One of the biggest question marks offensively for Oregon is its offensive line. In my earlier Q&A with Addicted to Quack, Dominic pointed out that their line lost a lot to graduation/the NFL and was banged up during spring ball. Projected starters C.E. Kaiser and Bo Thran were hurt during spring football and long-time center Max Unger was a second round pick of the Seattle Seahawks. The line projects to have some good size with everyone over 285 pounds. Its quickness will also be a factor, as it is necessary in their no huddle spread option attack. They will need to come together quickly, however. As we learned last year, offensive line issues can kill a season in a hurry if injuries keep you from putting a consistent group on the field.
When you're scoring almost 42 points per game you often don't need much defense. Even so, the Ducks had a pretty good unit last year that held opponents to 28 points per game. Their secondary was among the best in the nation, but losses due to graduation meant hat much of this unit must be replaced. Fortunately for Oregon, the offense should give them plenty of margin for error in most games.
Kory Sheets had a 180 yard, 2 TD performance against Oregon last year in what may have been his best game as a Boilermaker. His first carry on the day was an 80 yard TD run, and we really should have given him the ball more as the day went on. Overall we ran for 201 yards as a team against Oregon. I'm sorry, but history shows there is absolutely no valid reason we should EVER lose when we rush for 200 yards as a team. The running game will be our strength to start the year, and we have to have a similar performance against Oregon to have any hope of winning in Autzen.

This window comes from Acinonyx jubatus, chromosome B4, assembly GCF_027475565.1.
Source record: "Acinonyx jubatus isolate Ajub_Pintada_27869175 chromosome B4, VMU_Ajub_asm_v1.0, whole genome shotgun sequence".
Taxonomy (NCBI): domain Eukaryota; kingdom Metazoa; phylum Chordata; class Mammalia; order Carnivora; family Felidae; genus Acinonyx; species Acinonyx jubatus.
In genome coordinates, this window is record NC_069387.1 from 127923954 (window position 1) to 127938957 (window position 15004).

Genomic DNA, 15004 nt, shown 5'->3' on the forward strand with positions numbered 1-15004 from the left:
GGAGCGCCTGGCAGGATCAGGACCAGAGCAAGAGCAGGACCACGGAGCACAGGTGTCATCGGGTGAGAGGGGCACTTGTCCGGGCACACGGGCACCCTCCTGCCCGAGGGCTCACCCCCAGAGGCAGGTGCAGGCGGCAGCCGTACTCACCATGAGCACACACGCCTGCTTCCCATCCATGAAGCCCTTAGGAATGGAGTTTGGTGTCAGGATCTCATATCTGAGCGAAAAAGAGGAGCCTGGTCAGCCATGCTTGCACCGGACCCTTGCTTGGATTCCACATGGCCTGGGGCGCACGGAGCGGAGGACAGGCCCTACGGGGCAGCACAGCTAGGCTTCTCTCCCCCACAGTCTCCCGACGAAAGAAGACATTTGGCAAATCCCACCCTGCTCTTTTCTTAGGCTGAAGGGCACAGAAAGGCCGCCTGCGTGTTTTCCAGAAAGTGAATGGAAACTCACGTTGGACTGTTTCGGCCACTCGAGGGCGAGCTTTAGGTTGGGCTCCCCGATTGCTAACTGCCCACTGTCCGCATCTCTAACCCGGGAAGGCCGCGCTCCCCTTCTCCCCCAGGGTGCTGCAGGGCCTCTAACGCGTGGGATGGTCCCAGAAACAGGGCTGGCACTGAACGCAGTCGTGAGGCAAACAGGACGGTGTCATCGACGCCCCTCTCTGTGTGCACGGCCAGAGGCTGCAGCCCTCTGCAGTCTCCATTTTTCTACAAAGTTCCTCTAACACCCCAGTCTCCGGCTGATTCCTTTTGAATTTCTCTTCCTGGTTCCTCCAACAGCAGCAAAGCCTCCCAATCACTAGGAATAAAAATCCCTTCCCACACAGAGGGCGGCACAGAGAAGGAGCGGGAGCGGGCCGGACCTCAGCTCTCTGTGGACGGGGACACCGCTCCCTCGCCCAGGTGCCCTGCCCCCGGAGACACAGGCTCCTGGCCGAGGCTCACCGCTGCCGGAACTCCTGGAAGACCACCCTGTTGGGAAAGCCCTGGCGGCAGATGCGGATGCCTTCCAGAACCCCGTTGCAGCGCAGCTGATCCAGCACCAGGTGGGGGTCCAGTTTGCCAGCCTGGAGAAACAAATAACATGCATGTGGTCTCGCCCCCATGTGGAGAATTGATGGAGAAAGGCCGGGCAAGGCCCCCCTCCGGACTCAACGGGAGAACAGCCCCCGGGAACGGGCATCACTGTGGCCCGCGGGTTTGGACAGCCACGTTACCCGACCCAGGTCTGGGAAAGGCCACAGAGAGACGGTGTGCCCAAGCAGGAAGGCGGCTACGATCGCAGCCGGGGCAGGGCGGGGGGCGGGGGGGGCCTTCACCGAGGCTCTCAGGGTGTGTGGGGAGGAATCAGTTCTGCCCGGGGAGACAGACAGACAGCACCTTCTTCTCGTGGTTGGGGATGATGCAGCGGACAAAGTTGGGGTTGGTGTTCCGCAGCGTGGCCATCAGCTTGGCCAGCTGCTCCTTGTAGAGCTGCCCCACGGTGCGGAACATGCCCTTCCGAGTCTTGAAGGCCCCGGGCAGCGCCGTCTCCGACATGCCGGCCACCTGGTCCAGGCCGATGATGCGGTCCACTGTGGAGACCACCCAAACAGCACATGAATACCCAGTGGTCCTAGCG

The first line of defense against the run will be an experienced defensive line full of upperclassmen. Senior end Will Tukuafu brings back 7.5 sacks and 17.5 tackles for loss. His numbers should go up with the departure of Nick Reed (13 sacks a year ago). Kenny Rowe, Brandon Bair, and Blake Ferras were not starters a year ago, but saw some spot action. Ferras is a 6'6", 290 pound space eater at defensive tackle that should make running between the tackles difficult.
Oregon's back seven is often split into a two linebacker, five defensive back nickel package. Spencer Paysinger and Casey Matthews are both juniors at the linebacker spots and both played in all 13 games last season. Paysinger was second on the team in tackles with 95 and added a pair of sacks and interceptions to his resume. Matthews had 67 tackles and two sacks as well. Neither player was a stranger at getting into the backfield. Matthews had 13 tackles for loss while Paysinger had 12.
Where Oregon is a little shaky is its secondary. We are lucky that our inexperience in the passing game is not facing their secondary from a year ago. Last season Jairus Byrd, Patrick Chung, and Walter Thurmond limited our passing game to 207 yards and picked off Curtis Painter twice. Only Thurmond returns from that trio, although he is one of the best cover corners in the nation. He had 66 tackles and a team high five interceptions a year ago. One of those interceptions was returned for a touchdown. Senior Willie Glasper will join him at the other corner position, bringing 21 tackles in reserve action from a year ago.